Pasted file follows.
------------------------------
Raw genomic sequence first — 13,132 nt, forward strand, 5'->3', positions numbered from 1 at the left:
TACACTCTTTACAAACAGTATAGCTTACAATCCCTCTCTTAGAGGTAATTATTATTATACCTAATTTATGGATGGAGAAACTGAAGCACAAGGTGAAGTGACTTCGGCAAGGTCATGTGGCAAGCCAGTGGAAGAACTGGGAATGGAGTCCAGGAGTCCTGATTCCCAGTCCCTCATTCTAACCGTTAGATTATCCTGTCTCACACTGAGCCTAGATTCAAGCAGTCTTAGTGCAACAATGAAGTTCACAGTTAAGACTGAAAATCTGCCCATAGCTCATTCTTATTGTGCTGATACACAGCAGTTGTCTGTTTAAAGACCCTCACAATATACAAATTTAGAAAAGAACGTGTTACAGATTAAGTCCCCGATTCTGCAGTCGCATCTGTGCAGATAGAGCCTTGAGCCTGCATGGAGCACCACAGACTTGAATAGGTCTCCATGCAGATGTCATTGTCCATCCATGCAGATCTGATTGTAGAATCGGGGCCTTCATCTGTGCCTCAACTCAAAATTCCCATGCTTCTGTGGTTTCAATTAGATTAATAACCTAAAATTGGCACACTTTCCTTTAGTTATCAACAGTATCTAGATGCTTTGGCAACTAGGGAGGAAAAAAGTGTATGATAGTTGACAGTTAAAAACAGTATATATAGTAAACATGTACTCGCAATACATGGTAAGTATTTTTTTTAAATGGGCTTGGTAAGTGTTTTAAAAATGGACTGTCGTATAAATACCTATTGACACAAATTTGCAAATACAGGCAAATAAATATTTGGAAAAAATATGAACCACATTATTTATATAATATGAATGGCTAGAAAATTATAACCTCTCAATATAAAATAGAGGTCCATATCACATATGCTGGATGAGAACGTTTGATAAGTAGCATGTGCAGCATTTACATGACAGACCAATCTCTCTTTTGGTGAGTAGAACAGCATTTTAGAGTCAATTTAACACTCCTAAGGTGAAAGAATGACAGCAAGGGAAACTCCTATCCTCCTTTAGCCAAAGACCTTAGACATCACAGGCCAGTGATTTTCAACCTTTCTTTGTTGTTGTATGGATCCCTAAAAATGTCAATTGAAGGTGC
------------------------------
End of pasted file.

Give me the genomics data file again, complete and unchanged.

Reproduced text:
Raw genomic sequence first — 13,132 nt, forward strand, 5'->3', positions numbered from 1 at the left:
TACACTCTTTACAAACAGTATAGCTTACAATCCCTCTCTTAGAGGTAATTATTATTATACCTAATTTATGGATGGAGAAACTGAAGCACAAGGTGAAGTGACTTCGGCAAGGTCATGTGGCAAGCCAGTGGAAGAACTGGGAATGGAGTCCAGGAGTCCTGATTCCCAGTCCCTCATTCTAACCGTTAGATTATCCTGTCTCACACTGAGCCTAGATTCAAGCAGTCTTAGTGCAACAATGAAGTTCACAGTTAAGACTGAAAATCTGCCCATAGCTCATTCTTATTGTGCTGATACACAGCAGTTGTCTGTTTAAAGACCCTCACAATATACAAATTTAGAAAAGAACGTGTTACAGATTAAGTCCCCGATTCTGCAGTCGCATCTGTGCAGATAGAGCCTTGAGCCTGCATGGAGCACCACAGACTTGAATAGGTCTCCATGCAGATGTCATTGTCCATCCATGCAGATCTGATTGTAGAATCGGGGCCTTCATCTGTGCCTCAACTCAAAATTCCCATGCTTCTGTGGTTTCAATTAGATTAATAACCTAAAATTGGCACACTTTCCTTTAGTTATCAACAGTATCTAGATGCTTTGGCAACTAGGGAGGAAAAAAGTGTATGATAGTTGACAGTTAAAAACAGTATATATAGTAAACATGTACTCGCAATACATGGTAAGTATTTTTTTTAAATGGGCTTGGTAAGTGTTTTAAAAATGGACTGTCGTATAAATACCTATTGACACAAATTTGCAAATACAGGCAAATAAATATTTGGAAAAAATATGAACCACATTATTTATATAATATGAATGGCTAGAAAATTATAACCTCTCAATATAAAATAGAGGTCCATATCACATATGCTGGATGAGAACGTTTGATAAGTAGCATGTGCAGCATTTACATGACAGACCAATCTCTCTTTTGGTGAGTAGAACAGCATTTTAGAGTCAATTTAACACTCCTAAGGTGAAAGAATGACAGCAAGGGAAACTCCTATCCTCCTTTAGCCAAAGACCTTAGACATCACAGGCCAGTGATTTTCAACCTTTCTTTGTTGTTGTATGGATCCCTAAAAATGTCAATTGAAGGTGC